Relying on Pliler v. Ford, 542 U.S. 225, 124 S.Ct. 2441, 159 L.Ed.2d 338 (2004), appellee contends that the Supreme Court has since abrogated the Rose requirement. See id. at 2446 (“District judges have no obligation to act as counsel or paralegal to pro se litigants.”). A close reading of Ford does not support the expansive reading appellee urges. In Ford, the Supreme Court decided “whether the District Court erred by dismissing, pursuant to Rose, a pro se habeas petitioner's two habeas petitions without giving him two particular advisements.” 124 S.Ct. at 2444 (emphasis added). The advisements at issue in Ford were: (1) that the district court “would not have the power to consider a prisoner's motions to stay the mixed petitions unless he opted to amend them and dismiss the then-unexhausted claims,” and (2) “that a prisoner's federal claims would be time-barred, absent cause for equitable tolling, upon his return to federal court if he opted to dismiss the petitions without prejudice and return to state court to exhaust all of his claims.” Id. at 2445-46 (alterations, citations, and quotation marks omitted). These advisements were crafted by this Court to employ the stay-and-abeyance procedure and supplement the Rose requirement.3
The Supreme Court was clear in announcing its holding that “district courts are not required to give the particular advisements required by the Ninth Circuit before dismissing a pro se petitioner's mixed habeas petition under Rose.” Id. at 2447; see also id. at 2446, 2448 (O'Connor, J., concurring). The Rose requirement, however, remains intact. See Rhines v. Weber, 544 U.S. 269, 125 S.Ct. 1528, 1535, 161 L.Ed.2d 440 (2005) (“[I]f a petitioner presents a district court with a mixed petition ․ the court should allow the petitioner to delete the unexhausted claims and to proceed with the exhausted claims if dismissal of the entire petition would unreasonably impair the petitioner's right to obtain federal relief.”) (citing Rose, 455 U.S. at 520, 102 S.Ct. 1198).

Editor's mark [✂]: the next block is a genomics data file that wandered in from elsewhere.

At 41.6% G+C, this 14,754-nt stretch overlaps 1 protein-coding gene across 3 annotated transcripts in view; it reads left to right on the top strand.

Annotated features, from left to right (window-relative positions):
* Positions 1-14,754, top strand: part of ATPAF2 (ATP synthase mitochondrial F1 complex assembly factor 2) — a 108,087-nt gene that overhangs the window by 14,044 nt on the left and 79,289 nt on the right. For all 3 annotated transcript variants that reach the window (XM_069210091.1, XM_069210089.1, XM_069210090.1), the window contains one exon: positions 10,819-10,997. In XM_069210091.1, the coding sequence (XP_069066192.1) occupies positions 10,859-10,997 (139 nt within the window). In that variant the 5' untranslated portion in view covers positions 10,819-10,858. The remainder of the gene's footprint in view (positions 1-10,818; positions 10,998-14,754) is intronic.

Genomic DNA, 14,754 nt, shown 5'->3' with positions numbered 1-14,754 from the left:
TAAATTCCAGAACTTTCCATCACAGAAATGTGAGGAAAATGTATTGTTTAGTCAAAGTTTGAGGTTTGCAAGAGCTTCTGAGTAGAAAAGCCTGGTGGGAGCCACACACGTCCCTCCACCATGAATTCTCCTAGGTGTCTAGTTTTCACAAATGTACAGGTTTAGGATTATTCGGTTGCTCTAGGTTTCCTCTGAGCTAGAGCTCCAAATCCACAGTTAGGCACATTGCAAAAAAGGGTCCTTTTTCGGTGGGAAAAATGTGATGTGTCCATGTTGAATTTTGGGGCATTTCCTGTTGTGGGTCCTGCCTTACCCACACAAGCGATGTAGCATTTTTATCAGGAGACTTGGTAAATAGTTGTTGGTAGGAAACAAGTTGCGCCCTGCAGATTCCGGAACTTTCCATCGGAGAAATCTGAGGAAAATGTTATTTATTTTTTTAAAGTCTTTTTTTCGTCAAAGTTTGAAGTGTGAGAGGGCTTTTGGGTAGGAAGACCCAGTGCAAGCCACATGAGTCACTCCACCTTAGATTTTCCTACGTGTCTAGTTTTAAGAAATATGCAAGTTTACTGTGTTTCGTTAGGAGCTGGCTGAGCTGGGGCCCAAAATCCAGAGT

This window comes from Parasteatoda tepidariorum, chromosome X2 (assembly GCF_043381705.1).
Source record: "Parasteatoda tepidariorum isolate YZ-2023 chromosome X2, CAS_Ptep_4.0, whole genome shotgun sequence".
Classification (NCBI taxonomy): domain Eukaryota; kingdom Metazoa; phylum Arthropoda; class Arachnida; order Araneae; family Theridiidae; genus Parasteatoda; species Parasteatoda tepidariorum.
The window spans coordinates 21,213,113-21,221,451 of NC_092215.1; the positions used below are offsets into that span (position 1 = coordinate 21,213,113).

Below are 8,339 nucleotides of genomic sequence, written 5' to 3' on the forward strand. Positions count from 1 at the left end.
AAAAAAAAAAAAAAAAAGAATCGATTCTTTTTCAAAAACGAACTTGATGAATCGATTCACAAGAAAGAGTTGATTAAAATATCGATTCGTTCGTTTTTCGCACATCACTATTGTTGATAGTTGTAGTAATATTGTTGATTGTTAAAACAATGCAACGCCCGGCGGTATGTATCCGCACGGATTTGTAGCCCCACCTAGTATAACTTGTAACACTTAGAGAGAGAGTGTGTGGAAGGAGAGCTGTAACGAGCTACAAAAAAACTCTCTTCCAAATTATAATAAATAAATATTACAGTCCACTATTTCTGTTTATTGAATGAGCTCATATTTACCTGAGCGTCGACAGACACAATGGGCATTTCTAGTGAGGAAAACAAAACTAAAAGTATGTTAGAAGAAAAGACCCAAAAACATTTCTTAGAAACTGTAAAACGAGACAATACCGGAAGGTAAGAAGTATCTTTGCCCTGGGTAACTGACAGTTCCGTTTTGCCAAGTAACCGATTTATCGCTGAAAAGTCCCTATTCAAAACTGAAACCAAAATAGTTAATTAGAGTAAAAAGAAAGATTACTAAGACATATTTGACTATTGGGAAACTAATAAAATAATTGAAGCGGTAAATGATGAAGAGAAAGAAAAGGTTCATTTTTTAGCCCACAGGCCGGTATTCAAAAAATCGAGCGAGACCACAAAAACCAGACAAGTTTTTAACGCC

Rose mandates that a district court must dismiss mixed petitions and leave petitioners with a choice of paths to pursue. Rose, 455 U.S. at 510, 102 S.Ct. 1198. Ford reiterates this dictate by quoting directly from Rose, 124 S.Ct. at 2447, and Rhines follows suit, 125 S.Ct. at 1535. When the district court dismissed Jefferson's 2000 petition and entered final judgment, it failed to first give Jefferson the choice of exhausting the unexhausted claim by returning to state court, or abandoning the claim and pursuing the remaining claims in federal court, as required by Rose. Because the district court dismissed Jefferson's 2000 petition outright and entered judgment the same day, Jefferson did not have an opportunity to amend this timely federal petition and let the unexhausted claims fall by the wayside.4